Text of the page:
Screen Time and Personal Effectiveness

Screen Time and Personal Effectiveness

In January, my husband and I took a month off TV. No Netflix, no Hulu, no TV news. Our goal was to become more intentional and creative with our evenings—playing games, reading, having friends over, conversing with one another.

Up until January, we were in the habit of watching a few episodes before bed each night.  It began to feel like a rut where as soon as we put the kids to bed, we were drawn to the couch like magnets, plopping down shortly after, usually with snacks in hand.

On January 1, we were halfway through The Crown on Netflix, and I thought that tearing myself away mid-season would be tough. Thankfully, our TV-Turn-Off month turned out to be much easier than I expected. Within two days, I mostly forgot about The Crown. We found ourselves playing those board games we’d wanted to play, inviting friends over, reading lots more books, and enjoying our evenings in new and refreshing ways.

In the midst of this, one surprising benefit emerged: we were going to bed earlier, 45 minutes to an hour on average. Instead of feeling the urge to binge-watch one more thing, we simply went to bed when we were tired, and woke feeling more refreshed.

I also felt more freedom in the evenings. Knowing there were different options each night, and challenging myself to try them—cooking something fun and time-consuming, sitting around the firepit, listening to an audiobook while doing a jigsaw puzzle—filled me with possibilities and made me feel more creative in all of life.

The benefits were wide-ranging. We shared longer family dinners with better conversation, invested more time meal prepping healthy food in the evening, and awoke each morning feeling rejuvenated from a solid night’s sleep. I got up without pressing snooze. I finished more books and podcasts. At work, especially, I felt more rested and focused. It was my experience that cutting out TV led to all of this, and ultimately to an overall boost in wellbeing.

If you’re intrigued by the idea of a break from TV, here are some questions to spark your thinking:

Is streaming entertainment cutting into your sleep?  

We all know sleep is the foundation for so much in life, including focus, learning, and performance at work. Reducing screen time is almost guaranteed to increase your sleep, both in quality and quantity. You can also think of it from the negative side: sleep deprivation has been shown to reduce performance and productivity. As this article shows, a lack of motivation, focus, and creativity can all be traced back to inadequate sleep.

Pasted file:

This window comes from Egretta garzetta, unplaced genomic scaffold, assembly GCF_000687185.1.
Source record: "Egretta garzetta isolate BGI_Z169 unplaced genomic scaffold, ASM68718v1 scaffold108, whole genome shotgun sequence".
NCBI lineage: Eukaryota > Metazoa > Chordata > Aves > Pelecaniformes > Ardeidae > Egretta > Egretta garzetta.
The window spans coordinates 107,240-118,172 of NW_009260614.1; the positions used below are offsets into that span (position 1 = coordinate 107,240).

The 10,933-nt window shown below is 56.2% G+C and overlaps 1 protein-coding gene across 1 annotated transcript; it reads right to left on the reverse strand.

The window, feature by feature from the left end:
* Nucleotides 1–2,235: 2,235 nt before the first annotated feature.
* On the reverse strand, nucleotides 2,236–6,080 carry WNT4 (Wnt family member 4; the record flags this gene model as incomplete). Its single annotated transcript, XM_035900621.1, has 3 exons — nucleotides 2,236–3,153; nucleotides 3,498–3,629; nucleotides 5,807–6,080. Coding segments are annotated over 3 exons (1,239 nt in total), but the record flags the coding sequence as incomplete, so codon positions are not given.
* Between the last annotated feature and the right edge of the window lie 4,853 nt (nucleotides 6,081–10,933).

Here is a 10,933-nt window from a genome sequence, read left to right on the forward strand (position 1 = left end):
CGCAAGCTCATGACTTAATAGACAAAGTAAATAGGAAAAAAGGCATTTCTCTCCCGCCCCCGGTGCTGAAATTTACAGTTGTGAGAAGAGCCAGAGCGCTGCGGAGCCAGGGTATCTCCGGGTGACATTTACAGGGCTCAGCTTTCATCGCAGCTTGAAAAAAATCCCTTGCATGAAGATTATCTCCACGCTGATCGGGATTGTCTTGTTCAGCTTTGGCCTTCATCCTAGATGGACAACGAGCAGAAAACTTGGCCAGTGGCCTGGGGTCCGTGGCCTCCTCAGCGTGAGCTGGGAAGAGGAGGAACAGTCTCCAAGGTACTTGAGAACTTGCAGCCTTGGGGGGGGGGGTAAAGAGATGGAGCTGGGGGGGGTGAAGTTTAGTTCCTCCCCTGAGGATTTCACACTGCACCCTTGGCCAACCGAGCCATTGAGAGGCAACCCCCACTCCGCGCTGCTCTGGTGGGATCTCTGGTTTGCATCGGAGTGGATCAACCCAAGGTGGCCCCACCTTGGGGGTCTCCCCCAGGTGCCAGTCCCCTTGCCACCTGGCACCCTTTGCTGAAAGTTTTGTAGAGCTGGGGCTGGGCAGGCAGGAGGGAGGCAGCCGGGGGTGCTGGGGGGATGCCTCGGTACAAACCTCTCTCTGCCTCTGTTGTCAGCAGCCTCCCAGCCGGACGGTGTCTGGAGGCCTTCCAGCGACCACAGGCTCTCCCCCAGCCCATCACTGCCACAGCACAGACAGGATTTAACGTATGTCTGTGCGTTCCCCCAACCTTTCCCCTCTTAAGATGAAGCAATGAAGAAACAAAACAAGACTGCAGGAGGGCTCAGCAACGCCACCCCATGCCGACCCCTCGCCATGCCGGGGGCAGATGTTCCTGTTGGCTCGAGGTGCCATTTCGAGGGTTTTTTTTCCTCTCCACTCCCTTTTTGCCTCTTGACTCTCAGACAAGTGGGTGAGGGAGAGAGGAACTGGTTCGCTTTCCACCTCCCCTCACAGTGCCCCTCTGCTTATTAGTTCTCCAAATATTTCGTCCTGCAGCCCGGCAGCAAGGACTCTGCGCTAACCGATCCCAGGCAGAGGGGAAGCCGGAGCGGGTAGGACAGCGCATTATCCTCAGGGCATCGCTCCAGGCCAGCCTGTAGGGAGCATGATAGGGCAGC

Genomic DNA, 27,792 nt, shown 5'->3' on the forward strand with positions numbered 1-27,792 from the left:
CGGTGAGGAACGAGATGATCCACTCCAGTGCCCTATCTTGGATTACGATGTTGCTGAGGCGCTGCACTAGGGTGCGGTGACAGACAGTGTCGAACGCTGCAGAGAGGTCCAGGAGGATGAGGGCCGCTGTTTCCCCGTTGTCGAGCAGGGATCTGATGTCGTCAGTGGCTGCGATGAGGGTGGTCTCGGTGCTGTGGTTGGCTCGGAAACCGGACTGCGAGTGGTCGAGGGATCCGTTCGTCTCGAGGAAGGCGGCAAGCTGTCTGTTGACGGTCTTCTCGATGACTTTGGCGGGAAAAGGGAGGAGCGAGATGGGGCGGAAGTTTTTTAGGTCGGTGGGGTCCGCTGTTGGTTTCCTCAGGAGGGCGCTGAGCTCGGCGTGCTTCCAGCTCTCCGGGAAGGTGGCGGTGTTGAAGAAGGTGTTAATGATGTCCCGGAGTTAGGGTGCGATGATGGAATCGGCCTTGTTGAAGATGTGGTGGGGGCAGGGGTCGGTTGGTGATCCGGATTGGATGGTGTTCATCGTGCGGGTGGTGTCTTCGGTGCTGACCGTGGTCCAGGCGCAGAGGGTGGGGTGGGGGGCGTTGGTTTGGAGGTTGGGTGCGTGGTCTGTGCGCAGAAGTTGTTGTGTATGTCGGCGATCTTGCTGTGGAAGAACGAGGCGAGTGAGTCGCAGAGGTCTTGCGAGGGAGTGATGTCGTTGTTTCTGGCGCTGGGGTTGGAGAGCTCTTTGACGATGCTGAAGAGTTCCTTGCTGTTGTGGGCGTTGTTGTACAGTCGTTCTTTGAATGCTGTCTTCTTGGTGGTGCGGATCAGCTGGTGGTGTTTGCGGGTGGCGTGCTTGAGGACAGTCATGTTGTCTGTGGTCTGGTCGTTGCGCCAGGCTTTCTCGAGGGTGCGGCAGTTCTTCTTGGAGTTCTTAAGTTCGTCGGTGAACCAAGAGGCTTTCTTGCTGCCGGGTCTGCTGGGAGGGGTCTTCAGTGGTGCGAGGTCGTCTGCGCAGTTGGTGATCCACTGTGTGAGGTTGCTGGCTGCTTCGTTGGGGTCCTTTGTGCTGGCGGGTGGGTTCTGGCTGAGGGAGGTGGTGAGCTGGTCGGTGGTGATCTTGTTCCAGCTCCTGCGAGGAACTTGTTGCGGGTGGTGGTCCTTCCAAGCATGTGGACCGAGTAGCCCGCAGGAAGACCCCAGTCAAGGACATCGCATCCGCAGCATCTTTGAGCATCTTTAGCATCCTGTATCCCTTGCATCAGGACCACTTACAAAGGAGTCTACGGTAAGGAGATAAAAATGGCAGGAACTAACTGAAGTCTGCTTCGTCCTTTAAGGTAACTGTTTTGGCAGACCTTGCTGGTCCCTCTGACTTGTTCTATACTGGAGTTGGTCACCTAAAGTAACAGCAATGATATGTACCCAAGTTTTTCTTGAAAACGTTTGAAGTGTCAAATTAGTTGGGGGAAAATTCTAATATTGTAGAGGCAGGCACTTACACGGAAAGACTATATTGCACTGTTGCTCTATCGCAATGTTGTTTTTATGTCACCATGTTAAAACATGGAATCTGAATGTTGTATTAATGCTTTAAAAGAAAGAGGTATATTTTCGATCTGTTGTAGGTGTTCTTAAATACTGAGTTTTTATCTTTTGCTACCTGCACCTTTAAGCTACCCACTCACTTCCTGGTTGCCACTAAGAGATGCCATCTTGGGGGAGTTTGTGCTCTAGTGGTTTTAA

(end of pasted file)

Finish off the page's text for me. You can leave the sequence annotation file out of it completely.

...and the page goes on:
Do you engage in screen-free recreation activities on a regular basis?

I found it refreshing to enjoy different leisure activities during our TV-free month. Sure, it took a little more energy, but it actually made me feel more energized and engaged with life. The inspirations I’ve gotten while hiking or going for a run/walk outside have led to breakthroughs in my mindset at work. I don’t generally get inspired to make positive change while watching Parks and Recreation (much as I love that show!). Breaking out of my TV rut inspired me and sparked fresh passion in my life.

How much of your free time goes towards TV?

I am not going to say there’s a right or wrong amount of time to watch shows, but I bet you could come up with a number. Are you exceeding it? Imagine you are your Future Self, 10-15 years down the road. How much entertainment would your Future Self want you to be watching now? What else would he/she like you to be doing in your spare time?

In light of all the positive effects my husband and I experienced, I’d encourage anyone to take a TV sabbatical. It may challenge your thinking, shake up your routine, and take more creativity and energy. But it just might lead to better sleep, a healthier mindset, and greater inspiration in your personal life and at work.

Thoughts on Employee Retention from the Co-Founder of The Ritz-Carlton

Thoughts on Employee Retention from the Co-Founder of The Ritz-Carlton

I recently had the chance to eat dinner with Horst Schulz, the co-founder of the Ritz-Carlton. Over quesadillas, chips, and multiple orders of queso, he shared stories with those of us at the table.

When this man opens his mouth, you listen. You listen because Horst was the inspiration for the iconic Chick-fil-A phrase “My pleasure,” and he’s also behind the fresh flowers most Chick-fil-As display on their dining room tables. And then there’s the Ritz.

His words challenged and inspired me in many ways, but by far, my biggest takeaway was this statement: “human beings want to belong, have purpose, and be part of excellence.

If you’re a leader in your organization, here are some thoughts on how to leverage each of these components to improve employee retention and satisfaction.

People want to belong to something. As a leader in your business, you have the chance to provide this sense of belonging to your team. Cast vision for your people. Show them they aren’t just an individual working a role, nor a cog in a wheel, but rather a vital part of something bigger than themselves.  Challenge yourself to inspire your team just as much, if not even more, than you push your team to grow. On a practical level, think about your onboarding process. Are you making the process something special? Onboarding is an opportunity to convert new hires into loyal fans.